Overall, it’s not a bad collection.  It just suffers from my being more interested in the plot of Blackest Night than the multitudes of characters involved.  One shot comics are very short, which makes it difficult for me personally to have much investment in them.  Don’t get me wrong, I’m still keeping Tales of the Corps, it’s just much less likely to be reread than my other Blackest Night trades.

I’m Tired

After the disaster that was Foreigner by C.J. Cherryh, I felt I deserved something better.  Something I knew I’d enjoy.  So I gave in to temptation and reread Spinning Silver by Naomi Novik.

Yes, it took me a lot longer this time.  It’s been a busy weekend, I was out of town and, more importantly, I was the one driving.  So not nearly as much time to read as you might think, especially when you figure in actually socializing.  But that’s not a bad thing.  I already adore this book, so it was a decent choice in every way…except format.  I could’ve done without the added weight of a hardcover.

I have even less idea of what I’m reading next than I did on Friday, when I arbitrarily shoved a couple of the books I bought at Half price on Thursday into my bag.  (I had a coupon and an excuse to be in the area.  So sue me.  I was back there today with an even better coupon.)  I’m sure I will read them at some point, I just have no idea if any of my newest books will be next.

Well, there are some books new to me that won’t be next.  Or even read.  I was at my parents’ house briefly today, and I came away with a set of antiques.  Three old prayerbooks and an old bible.  I don’t know dates on everything, but the pair – a prayerbook and the bible – are both from the late fifties.  The prayerbook that’s mostly in its original shrinkwrap is probably from the same trip, as I’m quite certain all three of those are souveniers from a trip to Israel.  The other prayerbook has a publication date of 1897 and is the most fragile of the lot by far.

So the one with the (probably) fake ivory is The Form of Prayers for the Feast of the New Year According to the Customers of German and Polish Jews, ie a Rosh Hashanah prayerbook.  The set is a bible and an everyday prayerbook (only the bible still has a box), and I’m assuming the last is another everyday prayerbook.  The ones I’ve actually seen and handled outside of boxes are lovely, especially in comparison to the rather plain and undetailed ones I know today.  I do seem to have something of a prayerbook collection at this point, as a way of further connecting with my heritage. I am finally getting a set of High Holy Days Mishkan T’filah soon, so I’ll have that to pair with my old Gates of Repentence.  I don’t have an everyday copy in that set, but that’s mostly because I’ll have to spend actual money if I want one.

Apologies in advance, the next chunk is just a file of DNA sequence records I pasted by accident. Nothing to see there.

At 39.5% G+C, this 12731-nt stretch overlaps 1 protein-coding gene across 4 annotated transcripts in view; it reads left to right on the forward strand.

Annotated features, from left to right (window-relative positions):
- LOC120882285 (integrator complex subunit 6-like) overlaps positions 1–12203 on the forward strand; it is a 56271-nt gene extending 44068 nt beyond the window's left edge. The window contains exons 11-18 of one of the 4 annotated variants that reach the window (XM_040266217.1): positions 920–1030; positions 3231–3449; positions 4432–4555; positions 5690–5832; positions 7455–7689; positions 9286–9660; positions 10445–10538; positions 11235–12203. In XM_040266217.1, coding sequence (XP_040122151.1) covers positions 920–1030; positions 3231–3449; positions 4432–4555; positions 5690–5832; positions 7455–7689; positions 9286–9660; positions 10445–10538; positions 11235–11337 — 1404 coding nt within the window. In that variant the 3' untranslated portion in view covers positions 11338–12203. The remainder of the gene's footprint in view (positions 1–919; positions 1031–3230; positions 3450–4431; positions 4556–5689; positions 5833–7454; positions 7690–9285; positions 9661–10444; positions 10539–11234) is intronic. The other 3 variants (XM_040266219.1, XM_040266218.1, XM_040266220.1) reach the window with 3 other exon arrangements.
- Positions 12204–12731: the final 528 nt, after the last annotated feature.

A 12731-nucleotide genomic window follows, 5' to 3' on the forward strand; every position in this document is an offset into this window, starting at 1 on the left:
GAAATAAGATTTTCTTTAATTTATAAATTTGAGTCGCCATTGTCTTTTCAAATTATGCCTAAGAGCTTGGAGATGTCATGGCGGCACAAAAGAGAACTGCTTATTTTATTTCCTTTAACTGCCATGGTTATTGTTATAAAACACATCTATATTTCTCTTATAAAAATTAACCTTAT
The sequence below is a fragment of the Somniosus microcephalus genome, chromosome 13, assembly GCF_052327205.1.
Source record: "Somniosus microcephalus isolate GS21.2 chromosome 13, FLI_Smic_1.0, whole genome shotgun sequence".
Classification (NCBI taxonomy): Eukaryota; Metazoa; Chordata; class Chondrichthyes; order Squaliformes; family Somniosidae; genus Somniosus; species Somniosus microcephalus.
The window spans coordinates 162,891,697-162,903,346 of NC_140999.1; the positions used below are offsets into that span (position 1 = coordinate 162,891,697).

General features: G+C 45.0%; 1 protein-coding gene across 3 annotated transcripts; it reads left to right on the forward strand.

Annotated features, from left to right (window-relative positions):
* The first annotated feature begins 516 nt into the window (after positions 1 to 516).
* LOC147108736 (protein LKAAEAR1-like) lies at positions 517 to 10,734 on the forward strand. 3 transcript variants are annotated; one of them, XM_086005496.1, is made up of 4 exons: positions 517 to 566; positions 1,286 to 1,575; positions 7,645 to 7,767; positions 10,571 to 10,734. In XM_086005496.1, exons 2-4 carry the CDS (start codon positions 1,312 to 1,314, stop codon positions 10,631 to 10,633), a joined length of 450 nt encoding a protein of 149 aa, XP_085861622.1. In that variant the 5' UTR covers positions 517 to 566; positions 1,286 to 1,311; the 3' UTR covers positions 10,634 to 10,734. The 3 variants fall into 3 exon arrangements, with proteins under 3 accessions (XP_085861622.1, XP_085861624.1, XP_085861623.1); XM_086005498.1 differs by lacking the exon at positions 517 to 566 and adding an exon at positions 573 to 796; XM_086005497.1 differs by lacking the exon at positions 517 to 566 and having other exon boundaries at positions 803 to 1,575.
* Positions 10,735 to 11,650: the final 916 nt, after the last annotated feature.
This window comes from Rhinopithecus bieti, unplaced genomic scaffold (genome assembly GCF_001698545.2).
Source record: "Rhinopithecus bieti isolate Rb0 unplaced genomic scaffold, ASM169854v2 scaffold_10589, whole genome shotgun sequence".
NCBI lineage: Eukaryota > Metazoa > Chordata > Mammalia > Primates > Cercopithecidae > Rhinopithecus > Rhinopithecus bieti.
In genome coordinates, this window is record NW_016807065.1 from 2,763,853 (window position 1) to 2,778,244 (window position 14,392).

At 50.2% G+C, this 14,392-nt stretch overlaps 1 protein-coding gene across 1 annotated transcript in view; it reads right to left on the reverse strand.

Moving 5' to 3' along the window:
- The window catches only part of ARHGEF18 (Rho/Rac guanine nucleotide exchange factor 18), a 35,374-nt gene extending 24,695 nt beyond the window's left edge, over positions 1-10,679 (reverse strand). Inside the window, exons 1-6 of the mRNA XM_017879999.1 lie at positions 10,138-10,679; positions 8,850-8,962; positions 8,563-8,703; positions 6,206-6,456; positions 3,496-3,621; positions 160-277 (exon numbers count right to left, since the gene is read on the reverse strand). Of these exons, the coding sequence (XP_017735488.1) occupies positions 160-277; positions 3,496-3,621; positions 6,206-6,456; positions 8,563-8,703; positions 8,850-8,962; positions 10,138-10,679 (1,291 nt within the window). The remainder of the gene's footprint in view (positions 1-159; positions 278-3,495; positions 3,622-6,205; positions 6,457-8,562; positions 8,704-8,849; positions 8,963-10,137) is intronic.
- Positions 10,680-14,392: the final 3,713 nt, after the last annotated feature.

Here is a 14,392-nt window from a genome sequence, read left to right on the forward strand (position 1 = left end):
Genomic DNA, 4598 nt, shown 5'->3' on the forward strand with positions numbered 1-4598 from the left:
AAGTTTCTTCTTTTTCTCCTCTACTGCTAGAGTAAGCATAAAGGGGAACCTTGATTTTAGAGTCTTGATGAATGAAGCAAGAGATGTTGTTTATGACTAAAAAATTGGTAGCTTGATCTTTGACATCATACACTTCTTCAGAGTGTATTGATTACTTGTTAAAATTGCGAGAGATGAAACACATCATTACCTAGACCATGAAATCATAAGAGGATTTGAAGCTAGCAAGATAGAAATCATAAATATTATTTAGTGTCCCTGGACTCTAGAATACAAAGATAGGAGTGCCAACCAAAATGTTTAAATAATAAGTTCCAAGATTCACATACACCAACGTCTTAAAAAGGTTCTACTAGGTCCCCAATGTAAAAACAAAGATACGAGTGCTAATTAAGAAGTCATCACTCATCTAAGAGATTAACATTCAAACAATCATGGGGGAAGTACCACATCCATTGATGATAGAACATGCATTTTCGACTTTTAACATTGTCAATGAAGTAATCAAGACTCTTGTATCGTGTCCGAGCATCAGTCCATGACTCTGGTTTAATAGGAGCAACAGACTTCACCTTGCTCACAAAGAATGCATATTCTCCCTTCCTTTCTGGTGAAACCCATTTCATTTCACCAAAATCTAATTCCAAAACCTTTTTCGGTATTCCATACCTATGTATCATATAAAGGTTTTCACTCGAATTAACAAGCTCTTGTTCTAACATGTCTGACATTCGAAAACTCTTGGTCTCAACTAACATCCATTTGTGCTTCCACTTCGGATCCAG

Anyway, I don’t really have much else to say because my mind is wavering between going everywhere at once and desperately wanting to fall into bed.  I’ll probably figure out my next book in the morning.

Try Something New

It’s called Foreigner, and did I ever feel it whilst reading.

After a lot of fantasy, I wanted some science fiction.  And after a conversation at RenFaire this past weekend, my vague sci-fi yearnings settled on a book that’s been in the pile for over two years; Foreigner by C.J. Cherryh.

It’s a lengthy series, with new books still coming out last I noticed.  I picked up this first volume at the SFWA event in Chicago.  That is to say, the Science Fiction Writers of America, who give out the Nebula awards.  Cherryh was made a Grand Master, so she was obliged to be present, even if that meant traveling halfway across the country.  And, of course, signing a number of books.  She had a few on the table that we could take as freebies, and as Foreigner was the only one of the lot I didn’t already own, the choice was obvious.

You know, I never actually read the synopsis on this one.  But it never really called out to me with interest, a feeling that hasn’t much changed since finishing the book.  You can tell how much it didn’t engage me by how many days it’s taken me to read a mere four hundred twenty-three page novel.

I think my first problem is the fact that there are two prologues.  Technically, the novel is divided into three books and the first two are very short.  I feel like the events of one or both could have been summarized in an exposition dump and then things would be less…random?  Confusing?  Let’s look at the actual book.